SPARTA, KY -- Winston Cup drivers, Michael Waltrip, Dale Jarrett, Bobby Labonte, and Stacy Compton were testing their cars at Kentucky Speedway today and took some time to talk with the local and national media gathered for a preview of the NASCAR...
SPARTA, KY -- Winston Cup drivers, Michael Waltrip, Dale Jarrett, Bobby Labonte, and Stacy Compton were testing their cars at Kentucky Speedway today and took some time to talk with the local and national media gathered for a preview of the NASCAR Busch series race scheduled for the 1.5-mile oval here on June 15th. Also on hand were Busch Grand National Series drivers Scott Riggs and Larry Foyt.
While Waltrip and Jarrett had planned to test at Kentucky today, Labonte's and Compton's teams transferred here from their planned test at Michigan International Speedway when rain made running there impossible. Foyt and Riggs attended without their teams and joined the Winston Cup drivers to answer questions and to help the speedway promote the upcoming Kroger 300 race.
Riggs, who won Kentucky's NASCAR Craftsman Truck Series race last summer, comes in as the leader of the Busch series Rookie of the Year points and second in the overall series driver standings behind leader Jack Sprague. Riggs' team, ppc Racing, won the 2000 Busch Grand National Championship and finished second in the series last year, so Riggs is expected to continue to challenge for the championship this year and also has high hopes for the 2002 Kentucky race win.
Foyt, son of racing legend A.J. Foyt, Jr., is in his second season of Busch series racing, finishing 22nd in series points in 2001. Foyt took over as team manager of his team and of the Foyt family's Winston Cup team (both owned by his father) this year. After 14 Busch races this year, he is 16th in series points and has two top-ten finishes.
Compton, who drives for the Foyt's Winston Cup team, will also race at Kentucky for the ST Motorsports team, despite having a Cup race scheduled at Michigan on the same weekend. Compton is competing full-time in both series this season and will make the short flight back and forth between the two raceways several times over the weekend. He is currently 10th in Busch series points with two top-fives and five top-tens over the previous 14 races.
Riggs commented that his Truck series win was a big step for him because it was his first victory on a track larger than the half-mile oval at Martinsville, VA. When asked what he had learned at that race that he could apply to the Busch car here, he responded that he knew some of the trouble spots, but that not a lot would apply because the repaving of the track since last season had made the surface so much smoother. Riggs was also asked how the older drivers in the Busch series were accepting him, and he replied that it was really encouraging to get a pat on the back and to be told "good job" from drivers that he looked up to as heroes.
Since the Winston Cup drivers were at Kentucky for testing, they answered several questions about testing procedures and the Kentucky track. Jarrett explained that the track is a good site to test shock, suspension and aero packages on their cars because of the speedway's configuration. He said it most resembled the Las Vegas track for the similarity of the entry to turns 1 and 3 at the two tracks, but that a team could simulate conditions at many of the Winston Cup tracks at the Kentucky facility. As a follow up to that comment, the drivers were asked about the perception of there being so many "cookie-cutter" tracks in the country (mentioned were the ovals at Chicago and Kansas in addition to Kentucky and Las Vegas). Waltrip commented that while the tracks look very similar, they all have unique characteristics and must be driven differently.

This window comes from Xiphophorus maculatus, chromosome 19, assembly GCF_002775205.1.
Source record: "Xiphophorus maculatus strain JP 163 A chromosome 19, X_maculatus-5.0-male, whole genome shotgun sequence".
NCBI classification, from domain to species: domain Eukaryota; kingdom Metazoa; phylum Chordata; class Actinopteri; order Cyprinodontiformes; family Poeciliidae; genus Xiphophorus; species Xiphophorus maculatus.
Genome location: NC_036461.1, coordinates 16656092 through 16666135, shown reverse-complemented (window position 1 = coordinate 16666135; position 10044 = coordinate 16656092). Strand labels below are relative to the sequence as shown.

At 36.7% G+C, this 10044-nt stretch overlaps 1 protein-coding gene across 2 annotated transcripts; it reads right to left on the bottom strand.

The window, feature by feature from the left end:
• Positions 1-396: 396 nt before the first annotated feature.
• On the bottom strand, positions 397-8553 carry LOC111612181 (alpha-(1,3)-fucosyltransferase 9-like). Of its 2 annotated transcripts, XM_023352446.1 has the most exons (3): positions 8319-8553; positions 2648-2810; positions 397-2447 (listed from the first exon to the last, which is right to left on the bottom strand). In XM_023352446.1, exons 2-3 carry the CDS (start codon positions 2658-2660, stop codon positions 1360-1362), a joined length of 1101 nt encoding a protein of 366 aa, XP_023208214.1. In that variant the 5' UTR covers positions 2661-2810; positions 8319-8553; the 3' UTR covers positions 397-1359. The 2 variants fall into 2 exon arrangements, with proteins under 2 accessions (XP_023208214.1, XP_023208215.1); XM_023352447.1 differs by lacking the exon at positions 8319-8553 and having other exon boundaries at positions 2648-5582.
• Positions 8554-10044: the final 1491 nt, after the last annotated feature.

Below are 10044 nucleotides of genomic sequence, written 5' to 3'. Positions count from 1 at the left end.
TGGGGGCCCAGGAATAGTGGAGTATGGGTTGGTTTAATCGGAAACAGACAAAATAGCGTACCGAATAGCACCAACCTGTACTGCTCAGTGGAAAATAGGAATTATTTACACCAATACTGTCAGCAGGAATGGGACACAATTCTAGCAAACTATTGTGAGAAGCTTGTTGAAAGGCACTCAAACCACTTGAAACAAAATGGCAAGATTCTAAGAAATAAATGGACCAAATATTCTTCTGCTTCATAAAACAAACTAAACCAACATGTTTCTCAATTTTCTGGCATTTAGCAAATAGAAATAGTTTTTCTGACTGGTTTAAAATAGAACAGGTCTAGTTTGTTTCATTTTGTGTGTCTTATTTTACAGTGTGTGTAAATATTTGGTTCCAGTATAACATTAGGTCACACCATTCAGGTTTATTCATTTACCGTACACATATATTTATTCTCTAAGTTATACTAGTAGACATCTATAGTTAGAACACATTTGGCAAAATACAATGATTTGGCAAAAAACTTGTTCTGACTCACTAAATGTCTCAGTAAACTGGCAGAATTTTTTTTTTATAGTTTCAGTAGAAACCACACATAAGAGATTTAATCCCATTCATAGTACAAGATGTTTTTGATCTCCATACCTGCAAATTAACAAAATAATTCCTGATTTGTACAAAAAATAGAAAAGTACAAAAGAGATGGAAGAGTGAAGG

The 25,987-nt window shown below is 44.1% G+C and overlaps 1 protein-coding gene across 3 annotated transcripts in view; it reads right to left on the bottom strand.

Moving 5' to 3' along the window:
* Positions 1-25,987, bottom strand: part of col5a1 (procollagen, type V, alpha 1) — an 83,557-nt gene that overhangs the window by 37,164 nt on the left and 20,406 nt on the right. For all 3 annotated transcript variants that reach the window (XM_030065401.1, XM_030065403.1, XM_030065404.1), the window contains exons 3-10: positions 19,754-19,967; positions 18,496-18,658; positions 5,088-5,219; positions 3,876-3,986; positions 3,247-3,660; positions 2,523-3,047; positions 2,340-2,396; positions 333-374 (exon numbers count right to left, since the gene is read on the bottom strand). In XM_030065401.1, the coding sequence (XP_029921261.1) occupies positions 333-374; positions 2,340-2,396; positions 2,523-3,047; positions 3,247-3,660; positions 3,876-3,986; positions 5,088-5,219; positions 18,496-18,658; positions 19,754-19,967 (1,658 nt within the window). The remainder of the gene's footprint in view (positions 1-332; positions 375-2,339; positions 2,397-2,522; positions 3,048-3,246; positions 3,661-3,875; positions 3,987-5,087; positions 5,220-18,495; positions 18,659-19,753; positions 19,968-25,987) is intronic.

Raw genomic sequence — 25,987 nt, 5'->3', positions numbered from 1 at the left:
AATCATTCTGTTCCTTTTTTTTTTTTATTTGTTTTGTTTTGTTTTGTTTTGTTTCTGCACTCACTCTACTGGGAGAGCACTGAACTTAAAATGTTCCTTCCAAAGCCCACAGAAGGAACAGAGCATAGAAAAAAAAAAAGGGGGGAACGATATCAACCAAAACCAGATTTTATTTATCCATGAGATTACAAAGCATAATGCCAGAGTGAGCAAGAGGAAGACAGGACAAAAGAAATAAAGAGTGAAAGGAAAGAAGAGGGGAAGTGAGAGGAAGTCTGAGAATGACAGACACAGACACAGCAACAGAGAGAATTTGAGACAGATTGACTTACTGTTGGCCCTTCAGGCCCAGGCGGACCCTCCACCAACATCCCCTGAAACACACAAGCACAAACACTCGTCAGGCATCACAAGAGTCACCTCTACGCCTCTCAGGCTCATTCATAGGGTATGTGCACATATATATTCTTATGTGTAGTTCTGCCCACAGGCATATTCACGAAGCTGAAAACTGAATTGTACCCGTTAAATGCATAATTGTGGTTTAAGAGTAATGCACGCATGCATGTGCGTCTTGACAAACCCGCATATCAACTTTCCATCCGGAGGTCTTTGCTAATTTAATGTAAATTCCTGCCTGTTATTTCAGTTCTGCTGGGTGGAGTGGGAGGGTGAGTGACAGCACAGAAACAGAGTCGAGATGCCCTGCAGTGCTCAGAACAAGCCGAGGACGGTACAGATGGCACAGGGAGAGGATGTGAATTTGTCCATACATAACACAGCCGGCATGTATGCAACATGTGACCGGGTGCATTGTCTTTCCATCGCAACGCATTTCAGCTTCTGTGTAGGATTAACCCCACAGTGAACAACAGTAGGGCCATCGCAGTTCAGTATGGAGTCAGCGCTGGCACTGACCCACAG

The drivers were asked for their impressions of the Kentucky track and if they thought that the Winston Cup series would or should visit there. Waltrip offered that the facility was first-class, but that he didn't know if a Cup race would ever happen here. Jarrett said that the surface was very good and that he expected to see more drivers testing here in the future because it was a good place for teams to learn a lot about their cars. He mentioned that even if NASCAR asked them for their impressions of the track, he had doubts that the drivers' input would be given much consideration. All four drivers remarked about the smoothness of the surface and the large amount of grip available.
Track President, Mark Cassis, closed the session, commenting that the upcoming Busch race is projected to be another sellout, repeating last year's SRO crowd. He also said that he hoped this would help showcase the facility as an ideal candidate for an appearance on the 2003 Winston Cup calendar.
The Kroger 300 Busch race weekend will also feature two other NASCAR series: the NASCAR All-Pro touring series will run the Kentucky 150 on Friday night, June 14th and the Goody's Dash Series will race for 100 miles just after the Grand National race ends on Saturday night.